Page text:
Thanks, Jesse

evan clarke
24-May-2004, 08:29
Hi Jesse and Ken, I am scanning with Silverfast AI on all my scanners. I scan in 48 bit HDR color or in 16 bit grayscale to a file and then open the image in Silverfast HDR. HDR is faster than AI and you preserve a raw image to use over and over for different manipulations or corrections. I am using the glass carrier with some little strips which are furnished with the scanner. I have seen no Newton Ring problems. I shoot a Canon 1Ds for a digital and the images are really good. The 4x5 and 8x10 images from this scanner are exceptional, blowing the output from the Canon completely away. The 8x10 scans are completely remarkable in the small detail they show. The scanner is a large, professional unit and comes with all the scanning and color profiling software you should need. A Kodak 4x5 transparency for the IT8 in Silverfast is included ( these are expensive to buy). I am unable to have a wet darkroom at home right now and this scanner has made my 8x10 a practical endeavor..Evan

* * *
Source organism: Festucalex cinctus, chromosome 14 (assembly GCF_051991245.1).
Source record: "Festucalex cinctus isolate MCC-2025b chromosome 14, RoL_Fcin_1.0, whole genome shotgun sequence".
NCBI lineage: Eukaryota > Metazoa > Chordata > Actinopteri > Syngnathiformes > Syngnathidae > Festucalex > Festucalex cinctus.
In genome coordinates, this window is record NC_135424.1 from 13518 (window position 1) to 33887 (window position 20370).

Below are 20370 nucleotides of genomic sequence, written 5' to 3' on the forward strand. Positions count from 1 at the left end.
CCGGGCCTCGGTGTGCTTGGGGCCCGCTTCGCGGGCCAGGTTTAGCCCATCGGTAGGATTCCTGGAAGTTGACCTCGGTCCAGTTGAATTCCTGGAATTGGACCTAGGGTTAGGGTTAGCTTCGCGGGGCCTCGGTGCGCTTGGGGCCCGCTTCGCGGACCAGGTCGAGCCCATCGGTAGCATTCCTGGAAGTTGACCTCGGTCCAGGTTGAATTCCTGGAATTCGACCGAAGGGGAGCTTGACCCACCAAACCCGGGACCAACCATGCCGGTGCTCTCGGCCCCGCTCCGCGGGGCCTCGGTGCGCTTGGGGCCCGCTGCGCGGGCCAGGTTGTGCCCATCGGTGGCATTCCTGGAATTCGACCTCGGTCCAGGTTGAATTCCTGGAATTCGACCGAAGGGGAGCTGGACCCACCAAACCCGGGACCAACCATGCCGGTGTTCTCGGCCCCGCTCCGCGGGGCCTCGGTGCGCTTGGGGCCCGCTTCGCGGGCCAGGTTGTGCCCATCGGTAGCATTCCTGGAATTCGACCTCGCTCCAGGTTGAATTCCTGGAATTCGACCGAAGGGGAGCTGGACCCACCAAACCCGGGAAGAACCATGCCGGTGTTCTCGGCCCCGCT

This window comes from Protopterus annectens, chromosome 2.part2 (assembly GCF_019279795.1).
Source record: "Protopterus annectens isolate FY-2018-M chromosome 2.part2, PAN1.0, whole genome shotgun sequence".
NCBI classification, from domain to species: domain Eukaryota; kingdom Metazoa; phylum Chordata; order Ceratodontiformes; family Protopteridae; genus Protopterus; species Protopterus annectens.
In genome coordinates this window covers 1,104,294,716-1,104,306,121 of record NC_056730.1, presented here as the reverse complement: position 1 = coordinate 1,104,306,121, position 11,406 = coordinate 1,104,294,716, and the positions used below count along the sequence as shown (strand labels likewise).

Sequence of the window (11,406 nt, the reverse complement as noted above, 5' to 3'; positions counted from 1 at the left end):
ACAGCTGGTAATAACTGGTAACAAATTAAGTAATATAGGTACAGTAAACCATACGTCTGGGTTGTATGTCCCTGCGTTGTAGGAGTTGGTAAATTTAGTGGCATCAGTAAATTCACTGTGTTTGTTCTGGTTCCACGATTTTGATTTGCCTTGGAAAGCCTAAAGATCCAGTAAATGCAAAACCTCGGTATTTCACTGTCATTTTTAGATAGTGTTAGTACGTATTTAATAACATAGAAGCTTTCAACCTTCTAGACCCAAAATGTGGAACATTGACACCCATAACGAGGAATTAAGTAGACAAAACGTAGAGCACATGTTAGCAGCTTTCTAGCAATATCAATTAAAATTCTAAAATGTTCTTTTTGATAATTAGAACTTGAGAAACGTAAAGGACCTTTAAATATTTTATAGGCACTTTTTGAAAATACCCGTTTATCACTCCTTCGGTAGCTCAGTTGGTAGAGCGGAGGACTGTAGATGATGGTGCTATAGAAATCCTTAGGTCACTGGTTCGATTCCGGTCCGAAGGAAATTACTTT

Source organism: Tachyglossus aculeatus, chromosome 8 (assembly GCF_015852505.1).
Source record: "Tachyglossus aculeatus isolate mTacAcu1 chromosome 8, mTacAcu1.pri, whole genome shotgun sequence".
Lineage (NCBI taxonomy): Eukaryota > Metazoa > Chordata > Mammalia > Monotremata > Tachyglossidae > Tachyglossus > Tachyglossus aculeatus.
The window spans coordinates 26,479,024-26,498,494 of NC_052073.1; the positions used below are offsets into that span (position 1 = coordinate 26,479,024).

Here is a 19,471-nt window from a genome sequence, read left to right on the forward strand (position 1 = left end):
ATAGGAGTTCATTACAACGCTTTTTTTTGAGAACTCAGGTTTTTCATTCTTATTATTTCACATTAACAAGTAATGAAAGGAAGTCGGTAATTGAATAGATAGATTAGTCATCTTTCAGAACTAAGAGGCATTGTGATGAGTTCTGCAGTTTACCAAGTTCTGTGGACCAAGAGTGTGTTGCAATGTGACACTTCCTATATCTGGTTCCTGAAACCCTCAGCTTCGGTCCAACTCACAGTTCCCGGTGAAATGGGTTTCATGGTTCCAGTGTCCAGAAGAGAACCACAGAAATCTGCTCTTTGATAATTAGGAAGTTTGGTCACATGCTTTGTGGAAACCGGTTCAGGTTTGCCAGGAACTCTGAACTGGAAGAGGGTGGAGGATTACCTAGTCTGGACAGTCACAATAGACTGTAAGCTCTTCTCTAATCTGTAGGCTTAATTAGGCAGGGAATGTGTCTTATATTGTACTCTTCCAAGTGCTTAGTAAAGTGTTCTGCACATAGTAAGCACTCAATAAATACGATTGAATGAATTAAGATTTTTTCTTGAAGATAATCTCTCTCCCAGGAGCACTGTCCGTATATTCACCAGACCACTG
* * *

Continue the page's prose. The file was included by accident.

Doug Dolde
24-May-2004, 11:51
Has anyone tried wet mounting 8x10 or 4x5 on an Artixcan glass ? Seems like Kami drum scanner mounting fluid would work if you placed another piece of glass on top (fluid on both sides of the film). Kami evaporates leaving no residue.

David A. Goldfarb
24-May-2004, 12:21
I've used two sheets of glass on my Duoscan. The results are impressively sharp--much better than with the glassless filmholders--but I've had problems with Newton's rings, and I haven't had a chance to order an appropriately sized sheet of anti-newton glass for the tray. The Kami fluid sounds like a good idea.

Steve Hoffmann
24-May-2004, 12:42